Think of Enumerable.
This is the perfect example of when you need to include it in a module. If your class defines
#each, you get a lot of goodness just by including a module (
#select, etc.). This is the only case when I use modules as mixins - when the module provides functionality in terms of a few methods, defined in the class you include the module it. I can argue that this should be the only case in general.
As for defining "static" methods, a better approach would be:
You don't really need to call
#module_function. I think it is just weird legacy stuff.
You can even do this:
...but it won't work well if you also want to include the module somewhere. I suggest avoiding it until you learn the subtleties of the Ruby metaprogramming.
Finally, if you just do:
...it will not end up as a global function, but as a private method on
Object (there are no functions in Ruby, just methods). There are two downsides. First, you don't have namespacing - if you define another function with the same name, it's the one that gets evaluated later that you get. Second, if you have functionality implemented in terms of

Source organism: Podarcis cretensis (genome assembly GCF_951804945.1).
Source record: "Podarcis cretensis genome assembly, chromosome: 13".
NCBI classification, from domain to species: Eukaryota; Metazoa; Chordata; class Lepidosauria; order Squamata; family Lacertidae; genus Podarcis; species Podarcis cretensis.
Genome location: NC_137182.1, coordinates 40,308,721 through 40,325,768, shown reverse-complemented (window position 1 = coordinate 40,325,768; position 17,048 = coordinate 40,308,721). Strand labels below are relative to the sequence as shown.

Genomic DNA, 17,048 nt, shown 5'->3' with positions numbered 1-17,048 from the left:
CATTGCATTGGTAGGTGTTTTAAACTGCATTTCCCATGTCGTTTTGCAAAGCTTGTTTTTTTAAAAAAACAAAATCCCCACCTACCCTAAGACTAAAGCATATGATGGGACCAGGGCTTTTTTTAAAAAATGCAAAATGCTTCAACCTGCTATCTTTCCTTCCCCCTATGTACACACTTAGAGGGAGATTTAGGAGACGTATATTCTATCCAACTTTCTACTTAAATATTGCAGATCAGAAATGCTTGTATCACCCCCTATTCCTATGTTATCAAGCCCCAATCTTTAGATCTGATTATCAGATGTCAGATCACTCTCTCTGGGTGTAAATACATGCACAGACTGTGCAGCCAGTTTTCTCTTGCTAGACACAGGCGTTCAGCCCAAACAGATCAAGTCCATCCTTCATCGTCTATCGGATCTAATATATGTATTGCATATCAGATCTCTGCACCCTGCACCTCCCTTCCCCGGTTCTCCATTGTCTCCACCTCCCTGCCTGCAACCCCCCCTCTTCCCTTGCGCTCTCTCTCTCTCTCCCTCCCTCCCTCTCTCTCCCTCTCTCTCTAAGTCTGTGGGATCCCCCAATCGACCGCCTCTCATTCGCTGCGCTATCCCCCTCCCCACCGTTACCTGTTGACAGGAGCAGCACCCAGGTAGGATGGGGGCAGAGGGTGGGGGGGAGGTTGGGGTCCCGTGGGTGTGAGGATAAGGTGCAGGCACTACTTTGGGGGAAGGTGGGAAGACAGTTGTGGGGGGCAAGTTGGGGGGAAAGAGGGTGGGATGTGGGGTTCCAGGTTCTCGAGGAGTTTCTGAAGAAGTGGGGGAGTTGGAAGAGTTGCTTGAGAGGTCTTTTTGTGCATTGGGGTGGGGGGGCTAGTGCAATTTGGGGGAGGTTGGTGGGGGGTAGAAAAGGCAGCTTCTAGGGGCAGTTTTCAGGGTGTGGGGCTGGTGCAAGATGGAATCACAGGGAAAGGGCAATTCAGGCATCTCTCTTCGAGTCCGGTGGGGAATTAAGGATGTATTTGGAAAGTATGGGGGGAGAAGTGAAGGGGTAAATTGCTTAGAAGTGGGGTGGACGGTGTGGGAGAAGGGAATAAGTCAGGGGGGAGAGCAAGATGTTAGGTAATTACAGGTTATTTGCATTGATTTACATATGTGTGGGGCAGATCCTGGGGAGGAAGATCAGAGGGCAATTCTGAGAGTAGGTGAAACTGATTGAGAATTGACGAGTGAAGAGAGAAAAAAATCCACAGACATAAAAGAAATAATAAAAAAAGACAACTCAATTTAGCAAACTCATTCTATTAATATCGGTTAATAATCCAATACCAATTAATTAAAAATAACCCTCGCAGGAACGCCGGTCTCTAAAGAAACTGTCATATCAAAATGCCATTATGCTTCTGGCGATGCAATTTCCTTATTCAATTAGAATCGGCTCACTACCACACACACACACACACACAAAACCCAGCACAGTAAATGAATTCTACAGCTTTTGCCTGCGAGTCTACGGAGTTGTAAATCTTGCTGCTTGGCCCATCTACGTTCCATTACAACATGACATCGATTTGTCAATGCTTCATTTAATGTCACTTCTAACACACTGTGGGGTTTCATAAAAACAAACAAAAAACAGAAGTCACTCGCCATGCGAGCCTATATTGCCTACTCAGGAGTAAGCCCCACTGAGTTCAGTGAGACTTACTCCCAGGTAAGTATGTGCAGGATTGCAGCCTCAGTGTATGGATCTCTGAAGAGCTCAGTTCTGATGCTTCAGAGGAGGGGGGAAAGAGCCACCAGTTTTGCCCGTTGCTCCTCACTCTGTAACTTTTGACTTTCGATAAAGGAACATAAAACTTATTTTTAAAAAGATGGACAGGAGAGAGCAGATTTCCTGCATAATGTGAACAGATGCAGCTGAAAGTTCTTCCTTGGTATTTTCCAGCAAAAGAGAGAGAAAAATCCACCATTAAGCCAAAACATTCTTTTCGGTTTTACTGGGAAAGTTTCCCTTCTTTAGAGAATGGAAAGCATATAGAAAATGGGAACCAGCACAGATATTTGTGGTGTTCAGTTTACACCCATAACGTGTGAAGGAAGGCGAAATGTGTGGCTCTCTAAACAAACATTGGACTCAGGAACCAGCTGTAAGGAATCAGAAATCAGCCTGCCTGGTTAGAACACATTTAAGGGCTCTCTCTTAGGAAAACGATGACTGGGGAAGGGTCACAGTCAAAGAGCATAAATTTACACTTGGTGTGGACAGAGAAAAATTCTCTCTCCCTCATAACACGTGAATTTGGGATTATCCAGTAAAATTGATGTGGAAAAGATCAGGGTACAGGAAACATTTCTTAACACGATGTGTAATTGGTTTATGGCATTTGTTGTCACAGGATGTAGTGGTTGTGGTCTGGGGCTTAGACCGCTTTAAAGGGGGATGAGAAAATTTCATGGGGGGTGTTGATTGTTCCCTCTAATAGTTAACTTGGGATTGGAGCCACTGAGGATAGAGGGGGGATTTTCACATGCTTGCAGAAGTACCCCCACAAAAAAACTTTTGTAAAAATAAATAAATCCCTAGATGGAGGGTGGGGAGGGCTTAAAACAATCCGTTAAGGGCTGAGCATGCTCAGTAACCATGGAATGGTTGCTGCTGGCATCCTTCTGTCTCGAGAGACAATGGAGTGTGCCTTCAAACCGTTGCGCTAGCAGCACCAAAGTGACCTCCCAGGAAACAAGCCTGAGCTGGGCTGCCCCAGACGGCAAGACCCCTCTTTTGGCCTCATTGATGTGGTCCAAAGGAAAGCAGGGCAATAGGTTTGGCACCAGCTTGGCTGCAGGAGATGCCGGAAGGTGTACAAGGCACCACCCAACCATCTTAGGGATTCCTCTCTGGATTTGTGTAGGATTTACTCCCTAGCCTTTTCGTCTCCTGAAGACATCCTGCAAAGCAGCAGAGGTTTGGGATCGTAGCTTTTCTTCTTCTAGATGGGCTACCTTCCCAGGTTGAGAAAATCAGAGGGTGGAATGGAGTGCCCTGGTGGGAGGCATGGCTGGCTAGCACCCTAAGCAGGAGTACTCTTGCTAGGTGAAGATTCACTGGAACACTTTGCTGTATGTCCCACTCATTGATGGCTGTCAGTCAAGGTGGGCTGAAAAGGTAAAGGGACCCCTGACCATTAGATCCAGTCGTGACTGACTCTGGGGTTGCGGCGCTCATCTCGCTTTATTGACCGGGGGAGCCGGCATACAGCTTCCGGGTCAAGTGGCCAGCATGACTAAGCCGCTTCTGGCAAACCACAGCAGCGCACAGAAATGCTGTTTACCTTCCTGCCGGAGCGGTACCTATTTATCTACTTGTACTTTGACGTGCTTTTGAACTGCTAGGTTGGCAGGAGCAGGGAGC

#method_missing, having a private method in
Object will shadow it. And finally, monkey patching
Object is just evil business :)
module_function can be used in a way similar to
That way, you can call
Something.bar, but not not
Something.foo. If you define any other methods after this call to
module_function, they would also be available without mixing in.
I don't like it for two reasons, though. First, modules that are both mixed in and have "static" methods sound a bit dodgy. There might be valid cases, but it won't be that often. As I said, I prefer either to use a module as a namespace or mix it in, but not both.
Second, in this example,
bar would also be available to classes/modules that mix in
Something. I'm not sure when this is desirable, since either the method uses
self and it has to be mixed in, or doesn't and then it does not need to be mixed in.
I think using
module_function without passing the name of the method is used quite more often than with. Same goes for